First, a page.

When you’ve got more work than there are hours in the day, sites like Elance, FlexJobs, and oDesk can be inexpensive and efficient resources to help you find the talent you need—even if you’ve got a small budget, sporadic needs, and a lack of office space.
They even allow you to pay hired help with your credit card, and will facilitate the issuance of tax documents for those workers if you choose. Though you can peruse resumes, portfolios, and feedback from others who have worked with prospective talent, the key to successfully hiring virtual help is clear communication. Here’s how ensure the process of hiring and using a virtual worker is a seamless one.
While the job description will naturally include details about roles and responsibilities, you should also be clear about what your business does, and why you need the help. When you provide detail around your company, you’ll increase your chances of attracting a virtual worker who has some industry background, or at the least, a passion for what you do. By finding such a match, you’ll reduce the learning curve, and may even gain insight to insider knowledge they possess, that reveals new ideas and approaches you hadn’t considered.
Use relevant key words.
Virtual job sites allow candidates to search for jobs based on a number of criteria, including budget, project deadlines, and keywords, so think about the words a candidate might use to search for jobs when writing your job description—especially if you’re looking for someone with a specific skill set, like “package designer,” or “Wikipedia writer.”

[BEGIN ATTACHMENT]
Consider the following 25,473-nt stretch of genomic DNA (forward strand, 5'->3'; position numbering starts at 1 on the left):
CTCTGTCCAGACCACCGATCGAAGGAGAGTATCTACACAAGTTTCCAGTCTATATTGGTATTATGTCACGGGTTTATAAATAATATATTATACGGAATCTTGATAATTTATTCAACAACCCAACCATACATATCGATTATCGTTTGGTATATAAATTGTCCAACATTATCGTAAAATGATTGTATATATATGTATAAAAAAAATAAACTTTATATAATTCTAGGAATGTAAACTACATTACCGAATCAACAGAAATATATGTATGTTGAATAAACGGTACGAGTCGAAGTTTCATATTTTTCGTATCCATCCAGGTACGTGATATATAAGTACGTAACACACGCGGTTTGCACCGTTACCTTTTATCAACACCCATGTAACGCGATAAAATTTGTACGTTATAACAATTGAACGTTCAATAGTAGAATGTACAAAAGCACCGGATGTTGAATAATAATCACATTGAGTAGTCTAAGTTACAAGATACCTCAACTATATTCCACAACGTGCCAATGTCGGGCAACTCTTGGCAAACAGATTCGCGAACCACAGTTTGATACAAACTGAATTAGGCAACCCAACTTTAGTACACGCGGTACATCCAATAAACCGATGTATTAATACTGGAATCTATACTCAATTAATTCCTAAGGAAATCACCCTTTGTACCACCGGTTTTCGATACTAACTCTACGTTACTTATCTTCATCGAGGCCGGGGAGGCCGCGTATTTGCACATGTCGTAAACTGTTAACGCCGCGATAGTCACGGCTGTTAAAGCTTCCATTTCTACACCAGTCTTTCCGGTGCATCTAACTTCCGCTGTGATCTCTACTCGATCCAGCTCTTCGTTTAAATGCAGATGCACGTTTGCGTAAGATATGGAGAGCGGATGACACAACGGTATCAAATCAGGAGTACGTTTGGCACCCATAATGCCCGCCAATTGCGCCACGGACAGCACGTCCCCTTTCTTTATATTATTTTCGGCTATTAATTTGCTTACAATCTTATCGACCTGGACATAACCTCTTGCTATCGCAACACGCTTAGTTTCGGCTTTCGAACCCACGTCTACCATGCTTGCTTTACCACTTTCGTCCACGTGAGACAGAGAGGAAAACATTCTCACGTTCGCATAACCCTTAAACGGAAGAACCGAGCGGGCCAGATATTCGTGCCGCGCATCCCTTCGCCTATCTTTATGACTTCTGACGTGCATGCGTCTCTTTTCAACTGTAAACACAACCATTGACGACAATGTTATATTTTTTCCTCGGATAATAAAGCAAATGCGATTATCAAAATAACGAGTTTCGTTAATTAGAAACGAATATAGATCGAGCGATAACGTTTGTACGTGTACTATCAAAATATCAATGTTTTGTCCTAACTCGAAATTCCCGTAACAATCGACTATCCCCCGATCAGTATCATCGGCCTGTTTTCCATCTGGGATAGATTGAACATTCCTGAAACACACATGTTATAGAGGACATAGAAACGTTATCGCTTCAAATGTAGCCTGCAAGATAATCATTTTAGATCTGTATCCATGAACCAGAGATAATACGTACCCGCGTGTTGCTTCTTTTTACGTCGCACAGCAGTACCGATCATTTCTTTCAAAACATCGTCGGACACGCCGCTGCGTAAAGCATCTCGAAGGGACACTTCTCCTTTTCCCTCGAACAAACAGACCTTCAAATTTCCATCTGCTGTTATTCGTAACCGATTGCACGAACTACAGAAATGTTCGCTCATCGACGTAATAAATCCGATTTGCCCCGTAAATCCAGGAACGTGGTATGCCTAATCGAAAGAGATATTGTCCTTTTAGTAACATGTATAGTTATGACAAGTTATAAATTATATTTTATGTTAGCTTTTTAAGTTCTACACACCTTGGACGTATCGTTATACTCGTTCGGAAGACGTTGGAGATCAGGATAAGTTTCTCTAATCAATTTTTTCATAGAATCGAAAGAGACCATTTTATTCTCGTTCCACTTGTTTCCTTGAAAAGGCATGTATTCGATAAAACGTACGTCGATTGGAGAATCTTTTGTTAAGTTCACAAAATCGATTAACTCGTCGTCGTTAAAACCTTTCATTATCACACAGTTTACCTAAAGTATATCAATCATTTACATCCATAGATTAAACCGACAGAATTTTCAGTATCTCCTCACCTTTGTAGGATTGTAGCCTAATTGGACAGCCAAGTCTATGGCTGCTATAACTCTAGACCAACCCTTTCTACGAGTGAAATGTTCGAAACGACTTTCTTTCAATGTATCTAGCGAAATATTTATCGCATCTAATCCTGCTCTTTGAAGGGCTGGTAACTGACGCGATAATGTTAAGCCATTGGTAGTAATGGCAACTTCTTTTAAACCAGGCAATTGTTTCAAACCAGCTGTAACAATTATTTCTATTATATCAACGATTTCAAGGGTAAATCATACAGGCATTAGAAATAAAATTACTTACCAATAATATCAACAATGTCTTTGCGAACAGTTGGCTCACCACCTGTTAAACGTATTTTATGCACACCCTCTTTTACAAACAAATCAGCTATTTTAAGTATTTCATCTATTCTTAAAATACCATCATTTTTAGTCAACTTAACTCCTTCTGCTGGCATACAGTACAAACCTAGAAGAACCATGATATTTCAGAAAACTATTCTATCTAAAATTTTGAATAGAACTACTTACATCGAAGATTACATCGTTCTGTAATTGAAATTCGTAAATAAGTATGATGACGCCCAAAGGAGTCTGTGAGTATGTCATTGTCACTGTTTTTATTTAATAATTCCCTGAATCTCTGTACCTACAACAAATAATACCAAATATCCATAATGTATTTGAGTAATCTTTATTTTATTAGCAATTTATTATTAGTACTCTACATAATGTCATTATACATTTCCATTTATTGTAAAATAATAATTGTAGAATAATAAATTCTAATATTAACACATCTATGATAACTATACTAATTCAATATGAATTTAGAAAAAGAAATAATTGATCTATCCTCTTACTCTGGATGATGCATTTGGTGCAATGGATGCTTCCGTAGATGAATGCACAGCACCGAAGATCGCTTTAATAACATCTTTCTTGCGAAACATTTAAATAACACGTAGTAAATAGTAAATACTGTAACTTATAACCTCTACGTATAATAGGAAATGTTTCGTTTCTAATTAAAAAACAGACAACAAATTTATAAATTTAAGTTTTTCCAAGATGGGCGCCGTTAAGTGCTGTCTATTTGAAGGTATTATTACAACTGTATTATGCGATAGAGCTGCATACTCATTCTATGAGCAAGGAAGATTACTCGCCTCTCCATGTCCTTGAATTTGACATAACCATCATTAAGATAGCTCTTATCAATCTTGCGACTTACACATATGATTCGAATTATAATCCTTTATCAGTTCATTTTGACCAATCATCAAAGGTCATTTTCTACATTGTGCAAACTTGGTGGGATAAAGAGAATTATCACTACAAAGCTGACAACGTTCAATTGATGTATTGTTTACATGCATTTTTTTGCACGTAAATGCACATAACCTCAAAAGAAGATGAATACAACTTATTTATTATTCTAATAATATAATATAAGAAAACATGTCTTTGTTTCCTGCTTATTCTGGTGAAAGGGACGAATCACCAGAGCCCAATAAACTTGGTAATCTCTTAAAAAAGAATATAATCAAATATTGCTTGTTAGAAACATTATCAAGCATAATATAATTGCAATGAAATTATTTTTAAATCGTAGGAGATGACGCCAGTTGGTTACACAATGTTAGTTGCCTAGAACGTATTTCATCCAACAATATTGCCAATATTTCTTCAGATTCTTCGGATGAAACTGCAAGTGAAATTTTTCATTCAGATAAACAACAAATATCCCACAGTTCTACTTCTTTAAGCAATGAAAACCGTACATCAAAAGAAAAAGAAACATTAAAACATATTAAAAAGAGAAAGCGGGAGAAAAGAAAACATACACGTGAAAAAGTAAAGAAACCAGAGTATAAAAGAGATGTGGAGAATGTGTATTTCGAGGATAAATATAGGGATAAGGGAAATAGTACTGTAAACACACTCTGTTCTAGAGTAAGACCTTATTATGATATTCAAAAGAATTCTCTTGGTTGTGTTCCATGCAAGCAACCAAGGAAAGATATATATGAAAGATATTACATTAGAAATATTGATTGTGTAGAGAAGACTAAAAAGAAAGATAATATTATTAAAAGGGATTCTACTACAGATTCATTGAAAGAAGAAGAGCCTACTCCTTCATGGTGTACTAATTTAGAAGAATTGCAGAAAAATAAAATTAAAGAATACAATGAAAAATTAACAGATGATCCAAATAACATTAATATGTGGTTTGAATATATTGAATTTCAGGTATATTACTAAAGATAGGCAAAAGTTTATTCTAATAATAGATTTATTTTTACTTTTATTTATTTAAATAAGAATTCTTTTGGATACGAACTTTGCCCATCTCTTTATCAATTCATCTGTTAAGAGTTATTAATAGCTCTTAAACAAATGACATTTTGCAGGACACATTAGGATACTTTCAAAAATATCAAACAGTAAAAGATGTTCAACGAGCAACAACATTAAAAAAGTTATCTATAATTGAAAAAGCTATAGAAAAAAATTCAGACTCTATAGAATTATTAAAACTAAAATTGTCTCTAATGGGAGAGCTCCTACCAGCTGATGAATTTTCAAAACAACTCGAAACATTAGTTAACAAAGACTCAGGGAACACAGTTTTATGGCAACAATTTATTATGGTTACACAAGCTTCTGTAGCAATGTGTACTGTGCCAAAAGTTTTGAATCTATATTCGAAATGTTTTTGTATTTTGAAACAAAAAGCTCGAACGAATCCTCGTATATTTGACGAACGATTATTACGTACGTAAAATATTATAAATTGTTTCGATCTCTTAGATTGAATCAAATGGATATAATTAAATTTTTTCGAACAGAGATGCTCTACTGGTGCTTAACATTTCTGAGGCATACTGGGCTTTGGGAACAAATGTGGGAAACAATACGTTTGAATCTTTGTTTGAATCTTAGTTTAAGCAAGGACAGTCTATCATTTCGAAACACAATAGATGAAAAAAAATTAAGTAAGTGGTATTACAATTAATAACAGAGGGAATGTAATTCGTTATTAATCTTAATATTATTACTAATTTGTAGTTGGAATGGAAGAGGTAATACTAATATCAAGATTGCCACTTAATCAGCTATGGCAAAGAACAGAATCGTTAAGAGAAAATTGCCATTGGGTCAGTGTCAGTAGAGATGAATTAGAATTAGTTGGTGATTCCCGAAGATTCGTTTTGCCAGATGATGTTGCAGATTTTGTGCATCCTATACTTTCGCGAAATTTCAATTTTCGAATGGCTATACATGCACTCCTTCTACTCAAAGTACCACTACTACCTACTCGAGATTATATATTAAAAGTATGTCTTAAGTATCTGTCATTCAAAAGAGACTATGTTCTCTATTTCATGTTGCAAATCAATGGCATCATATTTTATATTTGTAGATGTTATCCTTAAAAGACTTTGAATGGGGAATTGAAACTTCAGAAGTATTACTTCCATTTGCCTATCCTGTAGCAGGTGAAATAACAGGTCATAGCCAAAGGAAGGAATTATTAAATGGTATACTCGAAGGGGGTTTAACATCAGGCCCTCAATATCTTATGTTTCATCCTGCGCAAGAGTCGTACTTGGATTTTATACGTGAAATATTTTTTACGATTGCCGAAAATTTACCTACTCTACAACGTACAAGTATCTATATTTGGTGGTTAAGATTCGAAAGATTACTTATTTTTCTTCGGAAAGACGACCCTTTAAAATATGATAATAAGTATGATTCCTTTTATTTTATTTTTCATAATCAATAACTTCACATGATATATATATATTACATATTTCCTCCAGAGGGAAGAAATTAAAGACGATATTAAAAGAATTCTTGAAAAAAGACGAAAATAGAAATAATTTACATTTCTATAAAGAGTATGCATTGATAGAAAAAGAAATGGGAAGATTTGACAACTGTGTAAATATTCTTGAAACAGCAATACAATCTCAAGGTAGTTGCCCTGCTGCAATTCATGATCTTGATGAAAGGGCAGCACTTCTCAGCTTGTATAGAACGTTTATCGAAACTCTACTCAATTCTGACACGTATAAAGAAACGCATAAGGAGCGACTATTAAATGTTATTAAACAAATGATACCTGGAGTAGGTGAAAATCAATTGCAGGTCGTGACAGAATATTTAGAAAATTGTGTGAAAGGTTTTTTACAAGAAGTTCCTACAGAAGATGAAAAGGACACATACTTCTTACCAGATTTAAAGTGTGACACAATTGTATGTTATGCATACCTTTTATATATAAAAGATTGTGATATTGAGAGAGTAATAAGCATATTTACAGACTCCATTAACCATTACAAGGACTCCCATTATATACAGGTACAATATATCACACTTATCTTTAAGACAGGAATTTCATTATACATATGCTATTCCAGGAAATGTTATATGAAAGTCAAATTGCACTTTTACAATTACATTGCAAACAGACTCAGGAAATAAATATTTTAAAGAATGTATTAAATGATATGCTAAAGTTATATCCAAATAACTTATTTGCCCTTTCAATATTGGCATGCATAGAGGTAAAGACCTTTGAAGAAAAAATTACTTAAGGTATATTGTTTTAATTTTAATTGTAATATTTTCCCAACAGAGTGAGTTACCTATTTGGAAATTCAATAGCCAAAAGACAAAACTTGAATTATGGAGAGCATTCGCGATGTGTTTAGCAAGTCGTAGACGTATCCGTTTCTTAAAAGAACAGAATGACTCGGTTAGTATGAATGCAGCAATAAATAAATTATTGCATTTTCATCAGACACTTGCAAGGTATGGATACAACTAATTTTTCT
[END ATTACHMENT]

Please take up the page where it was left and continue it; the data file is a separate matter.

Describe your workflow process.
Describe the style of your business to find a contractor who flourishes within your environment—even though they’re virtual. Being able to work with some ambiguity isn’t a skill everyone possesses, so be clear upfront if you don’t have all the answers—or you don’t intend on spending much time helping the worker problem-solve. If your processes are stringent and template-based, note that, too. Making the contractor aware of exactly what amount of thought, or “order-taking,” is required will ensure that you hire a person who can fit within your parameters.
Explicitly state the software and skill level required.
Never assume that a contractor is equipped with specific software, the skills to use it, or a certain education level, unless you state it upfront. You should also include what system and file format work should be performed in, and how you expect files to be shared and delivered.
Be clear about timing.
Most virtual contractors work on multiple projects simultaneously, and some even have full time jobs. If your need is urgent, be explicit about that, so you’ll attract talent who is available to turn work around quickly.
What’s in it for them?
Money matters for virtual workers, but there is value to securing long-term opportunities, too. While working for your small business may not be a showstopper on a persons’ resume, it may be very attractive to a worker who is seeking the potential for a lasting engagement, and a long-term relationship. Include those relevant details in your job description, as well as other benefits, like the potential for the persons’ work to reach a mass audience.
State how you’ll choose.
Be specific on exactly what you want to see in virtual workers’ application. Not only will it ease your selection process, you can gauge how well a person follows direction, and how interested they are in your job, based on the effort put forth.